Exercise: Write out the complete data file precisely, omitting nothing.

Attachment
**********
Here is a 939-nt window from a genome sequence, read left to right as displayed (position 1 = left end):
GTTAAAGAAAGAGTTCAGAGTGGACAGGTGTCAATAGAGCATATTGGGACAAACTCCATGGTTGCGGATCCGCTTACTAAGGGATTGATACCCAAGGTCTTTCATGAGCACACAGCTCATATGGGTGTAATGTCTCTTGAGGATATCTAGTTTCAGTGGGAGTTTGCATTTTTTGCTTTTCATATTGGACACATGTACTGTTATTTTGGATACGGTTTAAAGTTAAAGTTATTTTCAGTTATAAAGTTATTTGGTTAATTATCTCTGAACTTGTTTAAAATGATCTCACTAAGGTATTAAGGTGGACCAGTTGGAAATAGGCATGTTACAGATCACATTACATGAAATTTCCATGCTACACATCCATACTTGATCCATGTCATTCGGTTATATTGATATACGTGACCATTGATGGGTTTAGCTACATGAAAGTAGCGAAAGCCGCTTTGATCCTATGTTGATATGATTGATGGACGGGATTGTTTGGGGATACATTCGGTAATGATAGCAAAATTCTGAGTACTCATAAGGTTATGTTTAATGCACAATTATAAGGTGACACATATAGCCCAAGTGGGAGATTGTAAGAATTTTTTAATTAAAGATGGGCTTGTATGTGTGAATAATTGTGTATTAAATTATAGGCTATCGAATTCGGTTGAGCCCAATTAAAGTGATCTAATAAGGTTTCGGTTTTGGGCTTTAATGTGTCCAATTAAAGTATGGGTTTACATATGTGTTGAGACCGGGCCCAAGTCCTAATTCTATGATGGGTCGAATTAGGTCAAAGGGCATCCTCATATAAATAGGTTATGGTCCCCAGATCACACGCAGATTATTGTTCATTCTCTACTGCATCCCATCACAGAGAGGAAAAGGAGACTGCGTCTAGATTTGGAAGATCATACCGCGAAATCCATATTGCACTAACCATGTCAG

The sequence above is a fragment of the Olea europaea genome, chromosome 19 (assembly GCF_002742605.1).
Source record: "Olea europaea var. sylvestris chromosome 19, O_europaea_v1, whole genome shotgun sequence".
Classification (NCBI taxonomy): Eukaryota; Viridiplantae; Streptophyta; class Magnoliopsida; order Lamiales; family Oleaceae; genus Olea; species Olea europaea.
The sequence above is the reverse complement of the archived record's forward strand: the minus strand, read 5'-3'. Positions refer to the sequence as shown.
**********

Here is a 939-nt window from a genome sequence, read left to right as displayed (position 1 = left end):
GTTAAAGAAAGAGTTCAGAGTGGACAGGTGTCAATAGAGCATATTGGGACAAACTCCATGGTTGCGGATCCGCTTACTAAGGGATTGATACCCAAGGTCTTTCATGAGCACACAGCTCATATGGGTGTAATGTCTCTTGAGGATATCTAGTTTCAGTGGGAGTTTGCATTTTTTGCTTTTCATATTGGACACATGTACTGTTATTTTGGATACGGTTTAAAGTTAAAGTTATTTTCAGTTATAAAGTTATTTGGTTAATTATCTCTGAACTTGTTTAAAATGATCTCACTAAGGTATTAAGGTGGACCAGTTGGAAATAGGCATGTTACAGATCACATTACATGAAATTTCCATGCTACACATCCATACTTGATCCATGTCATTCGGTTATATTGATATACGTGACCATTGATGGGTTTAGCTACATGAAAGTAGCGAAAGCCGCTTTGATCCTATGTTGATATGATTGATGGACGGGATTGTTTGGGGATACATTCGGTAATGATAGCAAAATTCTGAGTACTCATAAGGTTATGTTTAATGCACAATTATAAGGTGACACATATAGCCCAAGTGGGAGATTGTAAGAATTTTTTAATTAAAGATGGGCTTGTATGTGTGAATAATTGTGTATTAAATTATAGGCTATCGAATTCGGTTGAGCCCAATTAAAGTGATCTAATAAGGTTTCGGTTTTGGGCTTTAATGTGTCCAATTAAAGTATGGGTTTACATATGTGTTGAGACCGGGCCCAAGTCCTAATTCTATGATGGGTCGAATTAGGTCAAAGGGCATCCTCATATAAATAGGTTATGGTCCCCAGATCACACGCAGATTATTGTTCATTCTCTACTGCATCCCATCACAGAGAGGAAAAGGAGACTGCGTCTAGATTTGGAAGATCATACCGCGAAATCCATATTGCACTAACCATGTCAG

The sequence above is a fragment of the Olea europaea genome, chromosome 19 (assembly GCF_002742605.1).
Source record: "Olea europaea var. sylvestris chromosome 19, O_europaea_v1, whole genome shotgun sequence".
Classification (NCBI taxonomy): Eukaryota; Viridiplantae; Streptophyta; class Magnoliopsida; order Lamiales; family Oleaceae; genus Olea; species Olea europaea.
The sequence above is the reverse complement of the archived record's forward strand: the minus strand, read 5'-3'. Positions refer to the sequence as shown.